ophicleide


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ophicleide

(ŏf`ĭklīd) [Gr.,=serpent with keys], brass wind musical instrument of relatively wide conical bore, largest of the keyed buglesbugle,
brass wind musical instrument consisting of a conical tube coiled once upon itself, capable of producing five or six harmonics. It is usually in G or B flat. Its principal use is for military and naval bugle calls, such as taps and reveille, and, in earlier times, for
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; invented in 1817 by Jean-Hilaire Asté of Paris. It had from 8 to 11 keys and a full, loud tone; since its intonation was deficient, however, it was soon displaced in the orchestra by the bass tuba. Many composers scored for it before the tuba was available.

Ophicleide

 

a wind instrument patented in 1817 by the Parisian master craftsman Halary (J. H. Asté). The ophicleide is a horseshoe-shaped, conical pipe with a cup-shaped mouthpiece at its narrow, spirally bent end. The bass ophicleide was sometimes included in symphony orchestras. (There were also alto and baritone ophicleides.) Although it was replaced by the tuba in the second half of the 19th century, the ophicleide is still used occasionally in France, Italy, and South America.

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Rasping horns, narrow-bore trombones and a sturdy, compact ophicleide (ancestor of the tuba) cut through the textures, and the athletic chorus, meticulous in its diction, delivered the text almost as a gripping page-turner narrative.
Almeida, who performed on ophicleide and trombone, played with some of the great players of choro during the early decades of the twentieth century, including Anacleto de Medeiros and the father of Pixinguinha.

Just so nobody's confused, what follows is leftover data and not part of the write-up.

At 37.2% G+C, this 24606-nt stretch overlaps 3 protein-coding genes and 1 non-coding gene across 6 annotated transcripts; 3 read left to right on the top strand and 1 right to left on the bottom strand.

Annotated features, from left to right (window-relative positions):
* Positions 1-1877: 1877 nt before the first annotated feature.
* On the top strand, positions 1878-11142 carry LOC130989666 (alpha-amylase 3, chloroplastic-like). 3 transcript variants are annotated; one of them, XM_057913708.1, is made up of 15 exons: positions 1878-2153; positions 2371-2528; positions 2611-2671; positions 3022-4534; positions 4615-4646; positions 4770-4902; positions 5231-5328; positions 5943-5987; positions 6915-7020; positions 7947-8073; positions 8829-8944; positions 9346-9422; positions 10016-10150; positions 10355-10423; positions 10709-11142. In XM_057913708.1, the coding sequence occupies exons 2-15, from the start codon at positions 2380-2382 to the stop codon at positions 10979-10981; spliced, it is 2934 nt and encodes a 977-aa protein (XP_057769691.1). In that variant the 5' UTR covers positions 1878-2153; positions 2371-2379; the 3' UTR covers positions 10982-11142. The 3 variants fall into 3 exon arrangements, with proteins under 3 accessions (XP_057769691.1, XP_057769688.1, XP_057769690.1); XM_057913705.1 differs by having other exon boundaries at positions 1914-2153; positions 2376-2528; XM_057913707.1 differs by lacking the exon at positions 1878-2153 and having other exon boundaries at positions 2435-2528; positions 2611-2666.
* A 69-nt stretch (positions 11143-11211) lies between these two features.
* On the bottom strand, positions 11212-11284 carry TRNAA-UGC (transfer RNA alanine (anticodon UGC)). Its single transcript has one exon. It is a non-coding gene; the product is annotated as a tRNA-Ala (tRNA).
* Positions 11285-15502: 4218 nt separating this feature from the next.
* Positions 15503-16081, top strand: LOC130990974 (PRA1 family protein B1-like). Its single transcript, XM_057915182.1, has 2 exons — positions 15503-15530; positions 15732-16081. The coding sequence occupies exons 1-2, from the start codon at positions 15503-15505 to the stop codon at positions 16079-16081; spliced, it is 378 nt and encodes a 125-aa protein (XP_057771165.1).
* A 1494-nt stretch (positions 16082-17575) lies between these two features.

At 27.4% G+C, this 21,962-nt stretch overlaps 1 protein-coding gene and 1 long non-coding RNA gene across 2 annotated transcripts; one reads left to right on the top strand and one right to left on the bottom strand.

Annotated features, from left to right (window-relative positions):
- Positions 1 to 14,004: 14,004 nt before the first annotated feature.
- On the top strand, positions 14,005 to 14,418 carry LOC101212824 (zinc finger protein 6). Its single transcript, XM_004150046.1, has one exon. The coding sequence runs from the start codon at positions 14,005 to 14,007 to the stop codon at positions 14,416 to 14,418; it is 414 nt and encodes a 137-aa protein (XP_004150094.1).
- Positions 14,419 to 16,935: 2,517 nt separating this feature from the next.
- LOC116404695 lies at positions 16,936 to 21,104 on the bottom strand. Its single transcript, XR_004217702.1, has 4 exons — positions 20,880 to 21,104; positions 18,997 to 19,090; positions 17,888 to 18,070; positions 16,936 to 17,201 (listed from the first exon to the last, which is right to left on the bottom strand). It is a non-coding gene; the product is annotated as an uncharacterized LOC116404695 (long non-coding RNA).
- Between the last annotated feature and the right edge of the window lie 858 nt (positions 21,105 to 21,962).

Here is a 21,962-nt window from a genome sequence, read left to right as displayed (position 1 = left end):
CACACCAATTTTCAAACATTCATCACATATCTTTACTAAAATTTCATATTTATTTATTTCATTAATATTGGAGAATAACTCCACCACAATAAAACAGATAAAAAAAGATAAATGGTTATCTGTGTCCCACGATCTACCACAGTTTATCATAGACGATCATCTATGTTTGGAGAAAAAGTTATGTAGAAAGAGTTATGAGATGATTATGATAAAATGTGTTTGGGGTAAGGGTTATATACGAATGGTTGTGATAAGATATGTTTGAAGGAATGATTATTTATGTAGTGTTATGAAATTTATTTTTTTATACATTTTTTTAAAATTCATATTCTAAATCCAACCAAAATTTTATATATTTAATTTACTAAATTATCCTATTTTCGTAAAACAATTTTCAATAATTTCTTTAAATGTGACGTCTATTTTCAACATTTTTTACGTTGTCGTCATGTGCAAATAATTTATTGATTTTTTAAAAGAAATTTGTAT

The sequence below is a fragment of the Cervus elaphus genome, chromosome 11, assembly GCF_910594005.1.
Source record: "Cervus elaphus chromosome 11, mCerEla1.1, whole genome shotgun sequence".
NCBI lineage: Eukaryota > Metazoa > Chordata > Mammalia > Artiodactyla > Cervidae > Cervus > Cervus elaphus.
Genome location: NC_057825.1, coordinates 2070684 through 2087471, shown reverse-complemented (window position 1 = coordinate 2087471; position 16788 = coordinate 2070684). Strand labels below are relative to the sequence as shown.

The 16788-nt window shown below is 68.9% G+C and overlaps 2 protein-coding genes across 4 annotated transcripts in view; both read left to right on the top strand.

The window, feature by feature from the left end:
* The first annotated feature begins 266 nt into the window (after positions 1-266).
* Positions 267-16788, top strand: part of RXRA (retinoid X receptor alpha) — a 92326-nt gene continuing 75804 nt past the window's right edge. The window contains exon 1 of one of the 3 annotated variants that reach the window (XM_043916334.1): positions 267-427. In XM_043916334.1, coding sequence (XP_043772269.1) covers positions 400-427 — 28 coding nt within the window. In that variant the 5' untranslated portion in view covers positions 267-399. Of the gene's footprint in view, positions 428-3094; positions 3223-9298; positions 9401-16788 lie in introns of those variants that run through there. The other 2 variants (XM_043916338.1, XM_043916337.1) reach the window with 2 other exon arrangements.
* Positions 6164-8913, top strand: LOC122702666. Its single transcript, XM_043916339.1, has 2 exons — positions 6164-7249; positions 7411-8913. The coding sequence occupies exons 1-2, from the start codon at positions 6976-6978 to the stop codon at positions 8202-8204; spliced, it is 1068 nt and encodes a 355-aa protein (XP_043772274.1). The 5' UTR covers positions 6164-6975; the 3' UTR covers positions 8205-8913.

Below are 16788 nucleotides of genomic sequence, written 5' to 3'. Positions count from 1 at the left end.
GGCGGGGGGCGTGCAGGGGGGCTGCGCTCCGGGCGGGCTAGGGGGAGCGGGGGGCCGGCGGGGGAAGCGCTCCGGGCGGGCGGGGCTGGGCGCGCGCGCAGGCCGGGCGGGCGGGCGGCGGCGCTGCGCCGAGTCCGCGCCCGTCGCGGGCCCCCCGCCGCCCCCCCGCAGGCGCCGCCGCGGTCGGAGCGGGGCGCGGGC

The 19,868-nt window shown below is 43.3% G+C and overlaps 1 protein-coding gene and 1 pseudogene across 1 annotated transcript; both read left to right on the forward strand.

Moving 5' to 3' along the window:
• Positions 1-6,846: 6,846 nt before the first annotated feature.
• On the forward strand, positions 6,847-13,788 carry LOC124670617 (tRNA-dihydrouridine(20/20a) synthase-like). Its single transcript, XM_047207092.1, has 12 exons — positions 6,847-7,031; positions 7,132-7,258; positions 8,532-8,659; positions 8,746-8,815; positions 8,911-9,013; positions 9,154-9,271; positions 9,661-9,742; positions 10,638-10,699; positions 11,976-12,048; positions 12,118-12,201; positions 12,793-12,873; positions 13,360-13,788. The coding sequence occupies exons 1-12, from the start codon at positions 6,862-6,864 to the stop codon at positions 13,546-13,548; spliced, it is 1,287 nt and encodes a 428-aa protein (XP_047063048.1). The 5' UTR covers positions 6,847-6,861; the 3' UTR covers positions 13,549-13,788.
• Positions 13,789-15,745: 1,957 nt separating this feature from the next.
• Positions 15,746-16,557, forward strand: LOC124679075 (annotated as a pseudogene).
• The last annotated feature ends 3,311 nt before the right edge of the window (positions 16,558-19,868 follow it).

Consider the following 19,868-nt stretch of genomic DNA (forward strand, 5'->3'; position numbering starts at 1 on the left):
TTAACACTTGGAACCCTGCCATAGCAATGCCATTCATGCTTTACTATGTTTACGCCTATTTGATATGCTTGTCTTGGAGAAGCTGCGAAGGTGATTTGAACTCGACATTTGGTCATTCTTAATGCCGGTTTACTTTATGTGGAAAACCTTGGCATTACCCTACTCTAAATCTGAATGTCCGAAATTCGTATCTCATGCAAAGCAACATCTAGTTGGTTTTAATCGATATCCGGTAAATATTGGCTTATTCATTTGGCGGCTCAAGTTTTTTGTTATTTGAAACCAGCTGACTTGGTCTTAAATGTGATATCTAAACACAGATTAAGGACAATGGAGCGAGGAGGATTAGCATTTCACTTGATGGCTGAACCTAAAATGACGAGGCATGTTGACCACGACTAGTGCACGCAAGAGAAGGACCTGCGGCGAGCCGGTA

A clearer and more extended view of the ophicleide and serpent are presented in the video of Gardiner conducting his original instrument orchestra in the Symphonie fantastique).
Although the (by then Cuban) nineteenth-century contradanza was initially performed by an ensemble called tipico (two violins, two clarinets, one double bass, one trumpet, one trombone, ophicleide, Cuban pailas, and guiro), this ensemble was gradually replaced by the charanga francesa, based on the "French" trio to which Cuban percussion instruments, three violins, one flute, one 'cello, and one double bass were added.
Ratner's survey of the opera's instrumentation reveals a remarkably large brass section, including two natural and two chromatic horns, two chromatic trumpets and two cornets a pistons, four trombones, and two ophicleides, as well as a large percussion ensemble, including timpani, bass drum, cymbals, triangle, glockenspiel.
Instruments played in other bands included flutes, bassoons, key bugles, French horns, ophicleides, serpents, bass horns, tenor and bass drums, cymbals tambourines and triangles(1).
The central slow movement, Scene in the Fields, has never seemed so compact (wonderful cor anglais playing again, complemented later by a songful clarinet solo), and the grand guignol of the two concluding movements was enhanced by the fruity contributions of a pair of ophicleides and delightfully whole-hearted trombone pedal-notes.